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What is a Homestead . . . The Origins of Our Private Land

From the beginning of our settlement in North America, people sought land to live on, and make a living. After our country became an independent country, citizens pressured the government to open up unsettled western lands generally for the purpose of raising livestock, and farming.

The Homestead Act of 1862 has been called one the most important pieces of legislation in the history of our country. It was enacted in response to the demands of the American people, and was signed into law by President Lincoln only after the secession of the southern states. The Act was a major part of the Republican Presidential political platform in the 1860 election. The Civil War, which began in 1861 allowed the federal government to begin the homestead process, which had been stifled by southern legislators up until then, as the southern block feared the western lands would be added as 'free' states.

The process set in motion a method to turn over vast amounts of the public domain to private citizens. 270 millions acres, or 10% of the area of the United States was claimed and settled under the act.

As the process went into effect, defeated miners were retreating east, and the Homestead Act allowed them hope for a new life in the Colorado Territory. 1862 was 14 years before Colorado became a state.

The lands offered in the Act were surveyed by the federal government, and allowed citizens to claim 160 acres. Territories were divided into 6 mile square increments, referred to as townships. A township was divided into 36 sections, each measuring 1 mile square, roughly 640 acres each. Most of the Colorado lands were described as being certain distances north (or south) of a line created by extending westward from the boundary between Kansas & Nebraska (which now is referred to as Baseline Road. in Boulder, Colorado).

landofficePeople interested in homesteading first had to file their intentions with the nearest Land Office. The acreage was usually described by its survey coordinates. A brief check for previous ownership claims was made for the plot of land in question. The prospective homesteader paid a filing fee of $10 to initally claim the land, and a $2 commission was paid to the land agent.

To qualify as a 'Homesteader' and receive a deed from the government (known as a patent), the settler was required be a U.S. citizen:

Union Civil War vets were given a credit for the time they served toward the 5 year requirement. By living in the dwelling for 6 months and 1 day of each year, the land could then be purchased from the government for $1.25 per acre.

The Bureau of Land Management (BLM), through the Government Land Office, managed the process. The General Land Office was underfunded and unable to hire a sufficient number of investigators for its widely scattered local offices. As a result, overworked and underpaid investigators were often susceptible to bribery.When all requirements had been completed and the homesteader was ready to take legal possession, the homesteader found two neighbors or friends willing to vouch for the truth of his or her statements about the land's improvements, and residency requirements, by signing a "proof" document. Some of the settlers hired phony claimants or bought abandoned land. Scoundrels took advantage of the lack of enforcement, and often went undiscovered.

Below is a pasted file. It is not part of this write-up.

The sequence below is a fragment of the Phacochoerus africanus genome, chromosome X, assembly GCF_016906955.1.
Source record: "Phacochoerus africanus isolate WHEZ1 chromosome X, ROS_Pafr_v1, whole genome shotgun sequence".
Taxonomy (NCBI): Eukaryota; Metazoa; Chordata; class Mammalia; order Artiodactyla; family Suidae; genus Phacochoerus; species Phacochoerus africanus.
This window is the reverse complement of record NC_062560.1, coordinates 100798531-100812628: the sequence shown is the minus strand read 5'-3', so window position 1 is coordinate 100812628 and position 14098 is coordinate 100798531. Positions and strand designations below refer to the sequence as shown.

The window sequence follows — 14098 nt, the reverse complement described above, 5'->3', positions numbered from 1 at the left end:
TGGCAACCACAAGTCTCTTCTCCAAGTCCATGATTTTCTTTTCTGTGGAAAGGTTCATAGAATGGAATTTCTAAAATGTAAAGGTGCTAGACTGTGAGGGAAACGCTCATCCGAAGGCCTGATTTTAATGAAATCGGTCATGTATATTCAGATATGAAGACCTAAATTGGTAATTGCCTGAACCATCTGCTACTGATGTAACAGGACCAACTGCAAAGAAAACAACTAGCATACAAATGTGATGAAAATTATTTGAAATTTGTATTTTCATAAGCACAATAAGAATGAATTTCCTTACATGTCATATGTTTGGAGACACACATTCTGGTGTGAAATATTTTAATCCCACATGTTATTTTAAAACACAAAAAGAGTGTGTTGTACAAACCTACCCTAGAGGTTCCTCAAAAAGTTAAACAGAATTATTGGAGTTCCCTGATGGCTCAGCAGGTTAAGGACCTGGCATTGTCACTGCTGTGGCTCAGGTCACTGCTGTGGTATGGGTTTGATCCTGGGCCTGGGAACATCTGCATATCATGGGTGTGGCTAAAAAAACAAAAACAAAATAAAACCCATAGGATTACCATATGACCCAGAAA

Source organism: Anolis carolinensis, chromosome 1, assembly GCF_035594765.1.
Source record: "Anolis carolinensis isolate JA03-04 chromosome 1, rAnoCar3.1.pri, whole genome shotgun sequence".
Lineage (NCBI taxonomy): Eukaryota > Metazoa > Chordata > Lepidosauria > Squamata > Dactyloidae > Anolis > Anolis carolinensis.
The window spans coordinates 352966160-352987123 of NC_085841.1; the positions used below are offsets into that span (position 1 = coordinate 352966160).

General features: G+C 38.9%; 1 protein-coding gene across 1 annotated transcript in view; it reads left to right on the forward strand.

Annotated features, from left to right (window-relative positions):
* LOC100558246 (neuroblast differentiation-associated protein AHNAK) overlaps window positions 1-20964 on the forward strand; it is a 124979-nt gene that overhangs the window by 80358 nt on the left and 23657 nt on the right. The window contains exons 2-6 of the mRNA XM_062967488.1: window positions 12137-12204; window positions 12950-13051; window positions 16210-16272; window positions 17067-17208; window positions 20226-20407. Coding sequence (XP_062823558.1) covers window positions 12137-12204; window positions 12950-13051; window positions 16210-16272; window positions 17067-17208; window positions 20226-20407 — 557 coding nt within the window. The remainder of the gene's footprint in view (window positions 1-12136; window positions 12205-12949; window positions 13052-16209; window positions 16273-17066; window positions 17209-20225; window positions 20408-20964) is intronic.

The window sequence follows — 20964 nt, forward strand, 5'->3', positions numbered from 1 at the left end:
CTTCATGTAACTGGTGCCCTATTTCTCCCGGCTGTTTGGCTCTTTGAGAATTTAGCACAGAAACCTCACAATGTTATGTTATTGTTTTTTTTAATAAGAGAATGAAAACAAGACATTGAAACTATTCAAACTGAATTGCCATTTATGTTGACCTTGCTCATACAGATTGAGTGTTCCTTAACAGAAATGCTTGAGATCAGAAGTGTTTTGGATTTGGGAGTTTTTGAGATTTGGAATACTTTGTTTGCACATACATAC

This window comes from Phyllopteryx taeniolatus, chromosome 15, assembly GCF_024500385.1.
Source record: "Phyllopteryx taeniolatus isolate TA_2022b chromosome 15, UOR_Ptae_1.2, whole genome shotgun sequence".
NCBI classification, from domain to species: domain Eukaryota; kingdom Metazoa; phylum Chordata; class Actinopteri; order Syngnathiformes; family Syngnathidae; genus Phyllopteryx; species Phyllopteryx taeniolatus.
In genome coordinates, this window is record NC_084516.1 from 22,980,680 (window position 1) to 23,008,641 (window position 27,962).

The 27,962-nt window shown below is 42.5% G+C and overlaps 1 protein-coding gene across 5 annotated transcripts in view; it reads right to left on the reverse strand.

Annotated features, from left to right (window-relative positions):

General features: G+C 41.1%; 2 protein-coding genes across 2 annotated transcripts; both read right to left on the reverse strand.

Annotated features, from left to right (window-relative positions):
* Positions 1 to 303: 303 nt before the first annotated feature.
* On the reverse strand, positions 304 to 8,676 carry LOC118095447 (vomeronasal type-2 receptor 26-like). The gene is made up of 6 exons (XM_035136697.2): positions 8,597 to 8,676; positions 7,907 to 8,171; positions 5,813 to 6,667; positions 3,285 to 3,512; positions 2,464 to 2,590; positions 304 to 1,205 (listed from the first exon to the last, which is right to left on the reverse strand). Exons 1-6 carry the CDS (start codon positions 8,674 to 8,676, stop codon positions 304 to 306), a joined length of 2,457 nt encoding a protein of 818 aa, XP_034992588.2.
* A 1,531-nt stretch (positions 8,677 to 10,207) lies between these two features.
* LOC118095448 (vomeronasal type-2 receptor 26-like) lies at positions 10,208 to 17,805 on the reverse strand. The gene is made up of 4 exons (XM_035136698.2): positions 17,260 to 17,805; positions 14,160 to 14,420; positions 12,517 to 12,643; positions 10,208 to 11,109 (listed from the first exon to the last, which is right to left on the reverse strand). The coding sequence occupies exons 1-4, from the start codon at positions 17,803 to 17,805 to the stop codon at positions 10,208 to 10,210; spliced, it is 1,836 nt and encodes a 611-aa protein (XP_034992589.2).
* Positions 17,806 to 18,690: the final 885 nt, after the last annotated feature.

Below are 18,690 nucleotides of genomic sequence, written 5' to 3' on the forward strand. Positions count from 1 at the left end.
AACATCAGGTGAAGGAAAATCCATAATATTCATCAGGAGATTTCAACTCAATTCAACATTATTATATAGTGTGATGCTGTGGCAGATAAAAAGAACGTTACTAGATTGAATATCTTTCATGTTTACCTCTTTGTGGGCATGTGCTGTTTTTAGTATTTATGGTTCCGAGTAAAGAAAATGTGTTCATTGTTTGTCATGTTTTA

After successful completion of this final form and payment of a $6 fee, the homesteader received the patent for the land, signed by the current President of the United States. This paper was often proudly displayed on a cabin wall and represented the culmination of hard work and determination.

While early Colorado homesteading centered around more productive, fertile valleys along the edge of the mountain corridor, subsequent acts pushed the limit, and often left homesteaders with land in mountainous areas with difficult winter climates and land lacking access to the beneficial use of water. Physical conditions created extreme difficulty. Wind, blizzards, and insect invasions wiped out crops. The lack of fuel and water supplies made living in the mountains quite difficult. While 160 acres may have been sufficient for eastern farmers in areas of plentiful annual moisture, it wasn't enough land to make a living in the dry Colorado mountain climate.

The strongest survived, to the detriment of the weakest. As the weaker holders were forced out, larger ranches with economy of scale began to prosper.


The 1st claims filed under the initial Homestead Act were initiated on January 1, 1863. The 1862 Act began a process that would continue for roughly 50 years, and determine private land and public boundaries in Colorado, still recognized today. The mountain lands not homesteaded remained as government lands, which we now refer to as National Forest, or BLM.

Eventually Congress began to allow homesteading on parcels with the limited intention of providing for additional grazing lands (320 to 640 acre homesteads); these acts reserved the right to prospect and remove gold, silver, and other minerals to the federal government.

Proving up a mountain homestead, while initially looking to be a wonderful opportunity, often ended in disappointment. Congress ended the homesteading practice in 1977, with a ten year Alaskan exception.

Today we live, camp, recreate and enjoy these private lands, and can only ponder the lifestyle of these early Colorado citizens as they toiled "live their dream." Today we're the beneficiary of their dream, as we improve and enjoy our lands.

My childhood was spent on the family homestead in Fremont County. I've been selling mountain ranches, land and cabins in Larimer County, Colorado for several generations.

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